50 Seidah, NG, Benjannet, S, Wickham, L, et al. (2003) The secretory proprotein convertase neural apoptosis-regulated convertase 1 (NARC-1): liver regeneration and neuronal differentiation. Proc Natl Acad Sci U S A 100, 928933.CrossRefGoogle ScholarPubMed
51 Abifadel, M, Varret, M, Rabes, JP, et al. (2003) Mutations in PCSK9 cause autosomal dominant hypercholesterolemia. Nat Genet 34, 154156.CrossRefGoogle ScholarPubMed
52 Cohen, J, Pertsemlidis, A, Kotowski, IK, et al. (2005) Low LDL cholesterol in individuals of African descent resulting from frequent nonsense mutations in PCSK9. Nat Genet 37, 161165.CrossRefGoogle ScholarPubMed
53 Dubuc, G, Chamberland, A, Wassef, H, et al. (2004) Statins upregulate PCSK9, the gene encoding the proprotein convertase neural apoptosis-regulated convertase-1 implicated in familial hypercholesterolemia. Arterioscler Thromb Vasc Biol 24, 14541459.CrossRefGoogle ScholarPubMed
54 Maxwell, KN, Soccio, RE, Duncan, EM, et al. (2003) Novel putative SREBP and LXR target genes identified by microarray analysis in liver of cholesterol-fed mice. J Lipid Res 44, 21092119.CrossRefGoogle ScholarPubMed
55 Costet, P, Cariou, B, Lambert, G, et al. (2006) Hepatic PCSK9 expression is regulated by nutritional status via insulin and sterol regulatory element-binding protein 1c. J Biol Chem 281, 62116218.CrossRefGoogle ScholarPubMed
56 Brown, MS & Goldstein, JL (2009) Cholesterol feedback: from Schoenheimer's bottle to Scap's MELADL. J Lipid Res 50, S15S27.CrossRefGoogle ScholarPubMed
57 Li, H, Dong, B, Park, SW, et al. (2009) Hepatocyte nuclear factor 1α plays a critical role in PCSK9 gene transcription and regulation by the natural hypocholesterolemic compound berberine. J Biol Chem 284, 2888528895.CrossRefGoogle Scholar
58 Ai, D, Chen, C, Han, S, et al. (2012) Regulation of hepatic LDL receptors by mTORC1 and PCSK9 in mice. J Clin Invest 122, 12621270.CrossRefGoogle ScholarPubMed
59 Benn, T, Kim, B, Park, Y-K, et al. (2014) Polyphenol-rich blackcurrant extract prevents inflammation in diet-induced obese mice. J Nutr Biochem 25, 10191025.CrossRefGoogle ScholarPubMed
60 Diano, S & Horvath, TL (2012) Mitochondrial uncoupling protein 2 (UCP2) in glucose and lipid metabolism. Trends Mol Med 18, 5258.CrossRefGoogle Scholar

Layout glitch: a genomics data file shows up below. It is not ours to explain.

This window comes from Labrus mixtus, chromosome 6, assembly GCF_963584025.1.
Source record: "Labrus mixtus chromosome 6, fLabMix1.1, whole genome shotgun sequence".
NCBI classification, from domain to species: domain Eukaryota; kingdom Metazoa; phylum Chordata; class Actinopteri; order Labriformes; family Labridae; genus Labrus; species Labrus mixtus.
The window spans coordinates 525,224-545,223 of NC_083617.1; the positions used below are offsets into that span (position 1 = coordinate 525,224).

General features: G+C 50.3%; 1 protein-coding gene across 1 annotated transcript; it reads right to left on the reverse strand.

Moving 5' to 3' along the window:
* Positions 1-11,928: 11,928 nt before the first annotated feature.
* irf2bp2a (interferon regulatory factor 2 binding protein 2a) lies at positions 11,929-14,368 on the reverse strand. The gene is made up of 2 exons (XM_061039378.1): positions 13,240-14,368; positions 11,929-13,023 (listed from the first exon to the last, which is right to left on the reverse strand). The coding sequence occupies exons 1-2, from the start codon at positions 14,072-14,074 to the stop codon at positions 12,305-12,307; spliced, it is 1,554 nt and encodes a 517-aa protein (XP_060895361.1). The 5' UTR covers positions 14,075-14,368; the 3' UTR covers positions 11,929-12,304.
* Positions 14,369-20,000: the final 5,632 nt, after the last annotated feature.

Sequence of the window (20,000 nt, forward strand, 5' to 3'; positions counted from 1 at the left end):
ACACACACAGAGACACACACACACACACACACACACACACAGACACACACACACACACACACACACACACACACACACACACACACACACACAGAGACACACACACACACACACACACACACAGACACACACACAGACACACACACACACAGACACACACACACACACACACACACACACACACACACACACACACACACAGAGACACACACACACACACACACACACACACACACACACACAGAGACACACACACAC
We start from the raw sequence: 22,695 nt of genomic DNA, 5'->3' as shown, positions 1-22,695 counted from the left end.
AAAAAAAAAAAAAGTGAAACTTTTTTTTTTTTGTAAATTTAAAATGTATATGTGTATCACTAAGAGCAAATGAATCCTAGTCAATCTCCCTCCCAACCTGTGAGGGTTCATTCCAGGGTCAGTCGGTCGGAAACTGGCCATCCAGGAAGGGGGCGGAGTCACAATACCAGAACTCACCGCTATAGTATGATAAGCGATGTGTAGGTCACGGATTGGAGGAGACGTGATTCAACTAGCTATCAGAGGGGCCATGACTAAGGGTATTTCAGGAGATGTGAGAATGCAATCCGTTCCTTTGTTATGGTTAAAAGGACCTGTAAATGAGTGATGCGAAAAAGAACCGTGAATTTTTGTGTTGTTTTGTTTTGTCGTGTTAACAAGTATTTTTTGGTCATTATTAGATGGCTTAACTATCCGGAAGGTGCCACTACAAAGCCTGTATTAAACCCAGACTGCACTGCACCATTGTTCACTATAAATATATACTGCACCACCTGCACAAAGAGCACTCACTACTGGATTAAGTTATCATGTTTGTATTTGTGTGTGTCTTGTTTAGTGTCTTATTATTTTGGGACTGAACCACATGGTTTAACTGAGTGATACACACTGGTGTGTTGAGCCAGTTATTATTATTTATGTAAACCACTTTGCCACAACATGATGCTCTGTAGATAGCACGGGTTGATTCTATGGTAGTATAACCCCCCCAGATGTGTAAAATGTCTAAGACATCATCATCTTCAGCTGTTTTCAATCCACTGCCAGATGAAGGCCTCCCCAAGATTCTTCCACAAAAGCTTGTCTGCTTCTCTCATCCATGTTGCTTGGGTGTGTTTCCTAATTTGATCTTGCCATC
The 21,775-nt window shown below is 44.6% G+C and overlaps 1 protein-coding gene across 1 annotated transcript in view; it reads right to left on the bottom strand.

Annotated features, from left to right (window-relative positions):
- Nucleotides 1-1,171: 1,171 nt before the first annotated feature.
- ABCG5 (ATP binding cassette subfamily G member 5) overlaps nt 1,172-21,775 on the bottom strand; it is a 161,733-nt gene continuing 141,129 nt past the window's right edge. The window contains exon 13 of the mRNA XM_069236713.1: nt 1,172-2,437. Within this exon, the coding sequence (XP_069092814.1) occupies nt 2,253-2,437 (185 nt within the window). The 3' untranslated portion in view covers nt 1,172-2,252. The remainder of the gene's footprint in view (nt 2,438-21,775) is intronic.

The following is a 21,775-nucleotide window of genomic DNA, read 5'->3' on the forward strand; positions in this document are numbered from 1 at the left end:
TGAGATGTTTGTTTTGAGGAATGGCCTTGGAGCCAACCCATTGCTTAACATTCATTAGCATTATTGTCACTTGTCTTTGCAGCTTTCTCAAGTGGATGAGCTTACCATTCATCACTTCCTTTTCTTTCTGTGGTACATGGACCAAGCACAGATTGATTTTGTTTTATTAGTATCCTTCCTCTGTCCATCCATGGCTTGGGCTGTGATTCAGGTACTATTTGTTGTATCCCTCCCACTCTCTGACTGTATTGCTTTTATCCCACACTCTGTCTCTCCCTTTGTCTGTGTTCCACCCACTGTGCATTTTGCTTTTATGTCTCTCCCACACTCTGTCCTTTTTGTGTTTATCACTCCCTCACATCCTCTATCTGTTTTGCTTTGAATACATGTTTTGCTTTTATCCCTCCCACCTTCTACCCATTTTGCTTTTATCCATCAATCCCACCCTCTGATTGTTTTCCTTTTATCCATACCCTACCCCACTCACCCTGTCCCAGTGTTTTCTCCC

61 Jia, JJ, Zhang, X, Ge, CR, et al. (2009) The polymorphisms of UCP2 and UCP3 genes associated with fat metabolism, obesity and diabetes. Obes Rev 10, 519526.CrossRefGoogle ScholarPubMed
62 Clapham, JC, Arch, JR, Chapman, H, et al. (2000) Mice overexpressing human uncoupling protein-3 in skeletal muscle are hyperphagic and lean. Nature 406, 415418.CrossRefGoogle ScholarPubMed
Figure 0

Table 1 Body weight, plasma chemistry and liver lipid levels of C57BL/6J mice fed a high fat/high cholesterol diet supplemented with 0·1 % blackcurrant extract (BCE) (w/w) for 12 weeks (Mean values with their standard errors)

Figure 1

Fig. 1 Plasma lipid levels of male C57BL/6J mice fed a high fat/high cholesterol control or 0·1 % (w/w) blackcurrant extract (BCE) supplemented diet for 12 weeks. (a) Plasma total cholesterol (TC), n 11 for control and n 12 for BCE. (b) Plasma TAG, n 11 for control and n 13 for BCE. Values are means, with their standard errors represented by vertical bars. * Mean value was significantly different from that of control (P< 0·05). To convert cholesterol in mg/dl to mmol/l, multiply by 0·0259. To convert TAG in mg/dl to mmol/l, multiply by 0·0113.

Figure 2

Fig. 2 Histological sections of haematoxylin and eosin-stained liver of male C57BL/6J mice after 12 weeks on a high fat/high cholesterol (HF/HC) control or 0·1 % (w/w) blackcurrant extract (BCE) supplemented diet. Liver section of a mouse fed an HF/HC control diet (steatosis grade 3) (a), and that from a mouse fed a BCE-supplemented diet (steatosis grade 1) (b). Scale bar = 100 μm.

Figure 3

Table 2 Histological analysis for steatosis grade in the livers of C57BL/6J mice fed a high fat/high cholesterol control diet or diet supplemented with 0·1 % blackcurrant extract (BCE) (w/w)

Figure 4